5 Free Lessons From Twitter
5 Free Twitter Lessons From a $44 Billion Dollar Sale


The Elon Musk era at Twitter has become regular fodder for the media.  And whether the information coming out is correct, partially true, or complete fabrications is anyone’s guess.  However, with some of the quotes attributed to Mr. Musk, there are interesting things going on in Twitter workplaces.

While hindsight is always 20/20, there are some basic lessons anyone in business anywhere can learn from Twitter.

Lesson 1:  Communication is not an optional hassle.

Like operations at Tesla, the Twitter communications team is all but gone, and communications in general are “deprioritized.”  Without getting into a detailed description of the duties of a communications team and their importance, communication in general is the lifeline of an organization.  Without knowing what’s going on with your customers and staff, not to mention B2B coordination with vendors, the media, suppliers, etc., the company is basically on a blind solo flight.  Regardless of location, race, sex, or how much money you have, we are connected on this planet.  Like it or not, people and companies need each other, and that need is even greater during transitions like buyouts, takeovers, downsizes, etc.  And it’s even greater yet when the company is in the communication business.  Internal and external communications are a necessary part of every business and should not be ignored.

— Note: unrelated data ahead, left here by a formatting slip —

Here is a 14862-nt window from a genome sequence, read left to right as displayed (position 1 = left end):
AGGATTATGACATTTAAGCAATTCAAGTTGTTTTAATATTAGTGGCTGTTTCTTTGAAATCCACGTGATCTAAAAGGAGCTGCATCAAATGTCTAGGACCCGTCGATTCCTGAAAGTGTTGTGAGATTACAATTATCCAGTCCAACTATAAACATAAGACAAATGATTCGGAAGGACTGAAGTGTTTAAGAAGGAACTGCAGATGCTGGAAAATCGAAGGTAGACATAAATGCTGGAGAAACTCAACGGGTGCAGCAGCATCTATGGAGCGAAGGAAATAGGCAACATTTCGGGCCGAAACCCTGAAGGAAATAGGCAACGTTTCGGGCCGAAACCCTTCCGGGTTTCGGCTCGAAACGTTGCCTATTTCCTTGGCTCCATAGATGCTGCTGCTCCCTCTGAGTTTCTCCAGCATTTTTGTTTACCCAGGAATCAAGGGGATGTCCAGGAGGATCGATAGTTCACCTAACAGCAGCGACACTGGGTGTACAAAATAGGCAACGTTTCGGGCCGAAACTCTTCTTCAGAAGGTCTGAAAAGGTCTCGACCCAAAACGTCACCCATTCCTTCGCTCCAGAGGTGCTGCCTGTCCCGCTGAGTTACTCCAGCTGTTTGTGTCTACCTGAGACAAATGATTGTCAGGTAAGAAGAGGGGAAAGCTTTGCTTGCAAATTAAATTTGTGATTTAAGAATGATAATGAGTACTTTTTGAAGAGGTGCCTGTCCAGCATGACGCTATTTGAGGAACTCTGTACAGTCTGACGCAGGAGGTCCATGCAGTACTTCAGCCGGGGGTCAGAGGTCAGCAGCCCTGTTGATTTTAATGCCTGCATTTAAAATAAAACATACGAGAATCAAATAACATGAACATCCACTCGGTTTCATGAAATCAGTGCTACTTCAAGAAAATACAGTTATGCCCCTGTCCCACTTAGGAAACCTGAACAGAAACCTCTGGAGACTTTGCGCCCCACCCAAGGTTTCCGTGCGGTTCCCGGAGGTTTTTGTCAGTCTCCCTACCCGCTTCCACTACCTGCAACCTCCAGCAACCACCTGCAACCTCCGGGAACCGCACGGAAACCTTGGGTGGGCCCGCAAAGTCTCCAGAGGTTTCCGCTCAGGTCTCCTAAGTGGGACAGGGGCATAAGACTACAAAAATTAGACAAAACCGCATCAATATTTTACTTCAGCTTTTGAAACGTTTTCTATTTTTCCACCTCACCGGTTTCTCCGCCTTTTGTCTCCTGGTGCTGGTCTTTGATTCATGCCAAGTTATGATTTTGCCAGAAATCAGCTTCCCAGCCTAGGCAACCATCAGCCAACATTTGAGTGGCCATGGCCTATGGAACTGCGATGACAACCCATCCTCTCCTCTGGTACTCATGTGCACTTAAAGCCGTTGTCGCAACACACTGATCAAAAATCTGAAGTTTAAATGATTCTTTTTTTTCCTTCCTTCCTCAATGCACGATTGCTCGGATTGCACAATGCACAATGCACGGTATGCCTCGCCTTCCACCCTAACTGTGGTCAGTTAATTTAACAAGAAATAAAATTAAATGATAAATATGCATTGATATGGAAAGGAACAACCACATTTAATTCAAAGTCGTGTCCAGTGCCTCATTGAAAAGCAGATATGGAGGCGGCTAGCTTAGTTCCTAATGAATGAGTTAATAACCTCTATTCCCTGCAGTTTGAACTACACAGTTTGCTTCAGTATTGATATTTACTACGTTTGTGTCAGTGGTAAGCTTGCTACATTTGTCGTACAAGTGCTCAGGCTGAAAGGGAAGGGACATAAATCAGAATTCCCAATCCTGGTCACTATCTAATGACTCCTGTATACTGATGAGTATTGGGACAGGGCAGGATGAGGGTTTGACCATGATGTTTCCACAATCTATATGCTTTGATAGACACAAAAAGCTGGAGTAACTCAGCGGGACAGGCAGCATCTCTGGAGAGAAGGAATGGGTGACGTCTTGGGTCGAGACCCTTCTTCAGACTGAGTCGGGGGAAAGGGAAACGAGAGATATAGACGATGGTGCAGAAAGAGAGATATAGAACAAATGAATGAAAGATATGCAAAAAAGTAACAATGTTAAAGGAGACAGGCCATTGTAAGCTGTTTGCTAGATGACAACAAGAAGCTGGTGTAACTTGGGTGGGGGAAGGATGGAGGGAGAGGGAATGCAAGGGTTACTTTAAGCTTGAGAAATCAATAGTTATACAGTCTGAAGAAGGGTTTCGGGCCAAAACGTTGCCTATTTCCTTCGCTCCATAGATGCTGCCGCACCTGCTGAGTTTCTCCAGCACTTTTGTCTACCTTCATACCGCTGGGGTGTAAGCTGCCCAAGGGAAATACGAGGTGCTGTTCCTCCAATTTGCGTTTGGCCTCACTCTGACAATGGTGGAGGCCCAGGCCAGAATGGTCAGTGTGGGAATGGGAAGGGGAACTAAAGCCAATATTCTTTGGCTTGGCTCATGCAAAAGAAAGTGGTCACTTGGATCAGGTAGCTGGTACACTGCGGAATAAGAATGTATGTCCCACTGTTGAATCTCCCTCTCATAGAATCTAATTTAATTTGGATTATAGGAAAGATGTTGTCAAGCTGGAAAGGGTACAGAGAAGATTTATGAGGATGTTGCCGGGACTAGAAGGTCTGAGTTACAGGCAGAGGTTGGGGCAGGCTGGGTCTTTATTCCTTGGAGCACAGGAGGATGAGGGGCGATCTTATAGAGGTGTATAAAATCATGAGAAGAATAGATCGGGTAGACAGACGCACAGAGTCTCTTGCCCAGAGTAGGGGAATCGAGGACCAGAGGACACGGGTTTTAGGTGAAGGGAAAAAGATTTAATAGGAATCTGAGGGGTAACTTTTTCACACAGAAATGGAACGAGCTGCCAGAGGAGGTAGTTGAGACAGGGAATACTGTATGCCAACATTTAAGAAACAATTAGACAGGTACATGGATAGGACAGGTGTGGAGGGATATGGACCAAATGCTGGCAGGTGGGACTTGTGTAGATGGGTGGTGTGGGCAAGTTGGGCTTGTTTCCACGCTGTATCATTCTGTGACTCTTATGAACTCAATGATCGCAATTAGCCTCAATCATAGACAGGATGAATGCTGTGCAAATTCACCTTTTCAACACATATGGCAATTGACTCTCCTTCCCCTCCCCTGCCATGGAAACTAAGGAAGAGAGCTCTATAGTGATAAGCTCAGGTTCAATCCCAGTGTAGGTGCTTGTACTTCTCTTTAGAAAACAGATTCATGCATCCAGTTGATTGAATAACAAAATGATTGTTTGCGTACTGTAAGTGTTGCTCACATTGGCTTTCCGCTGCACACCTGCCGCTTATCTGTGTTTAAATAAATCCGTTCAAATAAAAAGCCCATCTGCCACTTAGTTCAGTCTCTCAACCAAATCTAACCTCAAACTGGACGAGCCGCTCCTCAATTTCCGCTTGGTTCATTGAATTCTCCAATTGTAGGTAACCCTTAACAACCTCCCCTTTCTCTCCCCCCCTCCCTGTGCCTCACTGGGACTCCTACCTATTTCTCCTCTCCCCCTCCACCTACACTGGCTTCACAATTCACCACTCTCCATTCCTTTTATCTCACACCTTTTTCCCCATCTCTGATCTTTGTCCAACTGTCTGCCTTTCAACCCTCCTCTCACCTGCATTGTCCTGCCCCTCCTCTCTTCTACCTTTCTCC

Lesson 2:  Bad news is best delivered in person.

It’s very hard to deliver bad news.  It’s not something most people want to do, but it’s a part of life.  Since the news is typically worse for the person receiving it than the person delivering it, most people factor that into the delivery.  This is why bad news is best delivered in person.  The human connection mentioned earlier comes into play here, and the ability to make a difficult situation better for the recipient.  This also demonstrated the importance of communication.  Focusing on how you present difficult information is as important as the information itself.